Fact: it is okay to be mean to rich people. You probably shouldn’t, since habitually being mean will make you into a bitter, unpleasant person,* but if you must contemn someone it’s better they’re wealthy. Hereditary wealth is the best. To be mean to the self-made millionaire is player hating. To be mean to someone who received wealth (say from her mother’s brewery) and fame/a public platform (say from her father’ failed bid at the presidency) through zero work creates a pleasing symmetry. That person was arbitrarily given a life of absurd privilege, and now she is arbitrarily criticized for failing to be the kid of person who could achieve it on her own. Take Meghan McCain. Her column at the Daily Beast is a weekly anti-advertisement for a Columbia education, and her political analyses combine banal received opinion with false marverickery, like someone ordering off the menu at McDonalds. As Leon Wolf at RedState discovered, she’s ripe for parody. Always remember, though, that rich people have lawyers.
In part because we wake gripped by existential terror every morning, we at the Combat! blog offices like to paint the present American moment as one of unusual discord. In this way, we resemble our predatory stepbrothers in the more, ahem, widely-consumed media, who often act as if American politics were more fractious now that it was in, say, the 19th century. Such claims seem convincing—I totally see more modern people accusing one another of not being citizens than I see knickerbockers settling disagreements with sword canes—but how can I know? If only there were some means of quantifying intranational dissent, so I could know with mathematical certainty how the partisan turmoil of my age compares to that of my forebears. I suppose I’ll just have to give up and read the Bi—boom! Logarithmic plotting of correlation between stock market crashes and secessionist movements, pussies! Props to James Erwin, not only for the link but for much of the original research used in the link. He’s also raising a child.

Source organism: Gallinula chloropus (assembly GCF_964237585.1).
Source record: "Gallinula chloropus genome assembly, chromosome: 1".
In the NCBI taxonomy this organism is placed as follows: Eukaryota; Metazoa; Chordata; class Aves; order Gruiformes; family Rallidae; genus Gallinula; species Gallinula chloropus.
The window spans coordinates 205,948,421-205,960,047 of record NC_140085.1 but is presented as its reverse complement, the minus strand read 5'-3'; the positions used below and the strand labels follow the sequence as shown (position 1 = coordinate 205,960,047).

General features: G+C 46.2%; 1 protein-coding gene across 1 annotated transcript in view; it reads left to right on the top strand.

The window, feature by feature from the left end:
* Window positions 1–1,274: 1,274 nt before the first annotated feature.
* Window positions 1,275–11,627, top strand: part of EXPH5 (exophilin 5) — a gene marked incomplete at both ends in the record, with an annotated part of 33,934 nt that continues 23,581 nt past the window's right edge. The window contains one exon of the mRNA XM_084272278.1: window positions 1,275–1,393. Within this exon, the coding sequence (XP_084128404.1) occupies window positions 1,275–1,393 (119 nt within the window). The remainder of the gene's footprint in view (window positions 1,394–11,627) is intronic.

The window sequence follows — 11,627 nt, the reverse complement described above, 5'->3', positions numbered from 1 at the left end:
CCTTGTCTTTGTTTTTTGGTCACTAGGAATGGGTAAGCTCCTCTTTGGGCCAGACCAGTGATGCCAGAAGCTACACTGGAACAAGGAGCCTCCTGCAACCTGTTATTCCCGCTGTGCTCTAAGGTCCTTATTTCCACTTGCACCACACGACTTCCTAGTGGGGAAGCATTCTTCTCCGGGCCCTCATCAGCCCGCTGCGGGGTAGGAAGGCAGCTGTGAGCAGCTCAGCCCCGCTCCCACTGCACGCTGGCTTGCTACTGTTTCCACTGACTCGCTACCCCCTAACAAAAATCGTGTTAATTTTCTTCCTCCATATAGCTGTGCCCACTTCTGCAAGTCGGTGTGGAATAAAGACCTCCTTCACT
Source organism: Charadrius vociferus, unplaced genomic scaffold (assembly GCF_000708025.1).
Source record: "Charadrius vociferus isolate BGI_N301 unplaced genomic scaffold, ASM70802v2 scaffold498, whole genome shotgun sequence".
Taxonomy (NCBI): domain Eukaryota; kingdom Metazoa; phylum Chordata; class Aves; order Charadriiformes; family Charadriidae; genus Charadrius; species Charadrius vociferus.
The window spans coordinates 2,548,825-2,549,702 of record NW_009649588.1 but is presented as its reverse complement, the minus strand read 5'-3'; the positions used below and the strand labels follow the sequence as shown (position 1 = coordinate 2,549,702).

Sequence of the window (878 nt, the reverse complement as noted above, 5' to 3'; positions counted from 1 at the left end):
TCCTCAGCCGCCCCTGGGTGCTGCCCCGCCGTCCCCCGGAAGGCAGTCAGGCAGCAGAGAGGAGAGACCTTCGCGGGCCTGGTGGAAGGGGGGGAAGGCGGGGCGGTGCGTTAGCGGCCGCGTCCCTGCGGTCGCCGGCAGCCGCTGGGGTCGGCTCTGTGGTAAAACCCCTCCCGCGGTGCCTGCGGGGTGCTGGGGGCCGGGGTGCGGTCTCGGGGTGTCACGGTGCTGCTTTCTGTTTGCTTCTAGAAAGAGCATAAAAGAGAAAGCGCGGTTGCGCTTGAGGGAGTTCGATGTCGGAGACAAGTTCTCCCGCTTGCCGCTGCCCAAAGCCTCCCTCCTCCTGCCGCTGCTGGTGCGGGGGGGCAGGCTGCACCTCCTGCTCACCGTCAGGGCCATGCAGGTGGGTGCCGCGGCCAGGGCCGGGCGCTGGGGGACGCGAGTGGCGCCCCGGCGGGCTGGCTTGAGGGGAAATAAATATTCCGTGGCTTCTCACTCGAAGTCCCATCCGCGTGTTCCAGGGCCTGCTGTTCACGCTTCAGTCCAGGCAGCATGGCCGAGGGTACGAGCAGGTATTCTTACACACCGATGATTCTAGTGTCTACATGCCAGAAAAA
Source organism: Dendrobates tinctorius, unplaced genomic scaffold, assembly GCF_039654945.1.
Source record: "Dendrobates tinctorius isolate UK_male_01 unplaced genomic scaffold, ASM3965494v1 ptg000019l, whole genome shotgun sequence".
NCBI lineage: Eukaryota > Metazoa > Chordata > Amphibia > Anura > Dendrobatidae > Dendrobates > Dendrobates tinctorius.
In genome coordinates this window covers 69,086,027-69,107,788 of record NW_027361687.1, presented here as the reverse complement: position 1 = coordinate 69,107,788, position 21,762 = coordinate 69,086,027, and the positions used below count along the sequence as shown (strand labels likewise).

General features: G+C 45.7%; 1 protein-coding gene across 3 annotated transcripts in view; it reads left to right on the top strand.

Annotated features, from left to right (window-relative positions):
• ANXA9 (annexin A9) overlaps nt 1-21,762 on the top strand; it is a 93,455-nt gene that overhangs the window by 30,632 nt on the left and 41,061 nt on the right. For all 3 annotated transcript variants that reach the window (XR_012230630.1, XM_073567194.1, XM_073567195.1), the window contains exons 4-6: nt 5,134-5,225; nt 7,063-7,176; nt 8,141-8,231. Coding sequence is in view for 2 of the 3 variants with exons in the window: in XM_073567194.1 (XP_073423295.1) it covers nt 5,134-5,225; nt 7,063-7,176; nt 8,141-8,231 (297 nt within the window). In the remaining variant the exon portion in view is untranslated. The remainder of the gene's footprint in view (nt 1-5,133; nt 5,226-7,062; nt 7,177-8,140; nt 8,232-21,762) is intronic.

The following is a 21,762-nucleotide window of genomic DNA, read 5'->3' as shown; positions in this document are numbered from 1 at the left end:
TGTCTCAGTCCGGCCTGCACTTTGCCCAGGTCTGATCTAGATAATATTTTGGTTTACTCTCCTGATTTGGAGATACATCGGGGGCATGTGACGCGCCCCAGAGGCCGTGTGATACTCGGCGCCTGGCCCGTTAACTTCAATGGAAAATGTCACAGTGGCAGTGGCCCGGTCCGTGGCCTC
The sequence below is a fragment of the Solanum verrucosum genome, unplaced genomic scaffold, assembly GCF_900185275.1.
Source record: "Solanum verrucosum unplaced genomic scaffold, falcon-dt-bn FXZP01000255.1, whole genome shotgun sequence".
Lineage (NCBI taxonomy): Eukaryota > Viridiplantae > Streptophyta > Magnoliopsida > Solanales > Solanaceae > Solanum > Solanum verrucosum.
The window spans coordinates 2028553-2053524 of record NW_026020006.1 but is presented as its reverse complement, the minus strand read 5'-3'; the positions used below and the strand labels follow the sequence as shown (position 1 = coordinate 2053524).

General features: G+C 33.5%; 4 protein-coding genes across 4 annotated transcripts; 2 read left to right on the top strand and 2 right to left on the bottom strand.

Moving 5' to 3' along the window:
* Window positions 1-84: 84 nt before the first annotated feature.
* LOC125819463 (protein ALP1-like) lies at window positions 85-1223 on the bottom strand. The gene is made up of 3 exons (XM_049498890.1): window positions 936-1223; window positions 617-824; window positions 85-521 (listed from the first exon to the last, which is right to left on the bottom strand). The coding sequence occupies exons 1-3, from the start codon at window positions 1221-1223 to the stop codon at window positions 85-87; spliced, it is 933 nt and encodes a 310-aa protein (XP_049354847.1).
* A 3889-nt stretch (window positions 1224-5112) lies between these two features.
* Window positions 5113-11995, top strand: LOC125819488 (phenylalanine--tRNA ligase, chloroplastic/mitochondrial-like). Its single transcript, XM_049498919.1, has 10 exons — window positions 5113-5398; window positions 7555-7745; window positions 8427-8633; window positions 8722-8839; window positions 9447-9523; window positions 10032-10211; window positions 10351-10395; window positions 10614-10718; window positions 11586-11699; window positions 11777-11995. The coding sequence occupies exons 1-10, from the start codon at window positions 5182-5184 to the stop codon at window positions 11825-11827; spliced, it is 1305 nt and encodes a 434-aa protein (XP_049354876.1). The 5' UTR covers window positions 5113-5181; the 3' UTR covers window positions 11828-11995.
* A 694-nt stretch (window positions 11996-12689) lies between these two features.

According to the Times, President Obama will officially come out against extending the Bush tax cuts for households making over $250,000 a year, offering instead to extend cuts for the 98% of Americans who earn less than that. He’s also presented a package of deductions and capital incentives for small businesses, plus infrastructure spending designed to boost the economy and encourage hiring. It’s not a stimulus, though, because people don’t like that word. That a government plan to stimulate the economy must never again be called a stimulus is one of the few things that Democratic lawmakers can agree on lately. The other is that not giving a tax cut to the the richest 2% of the country is politically risky, and maybe they should just do it anyway so Republicans will stop being mean to them.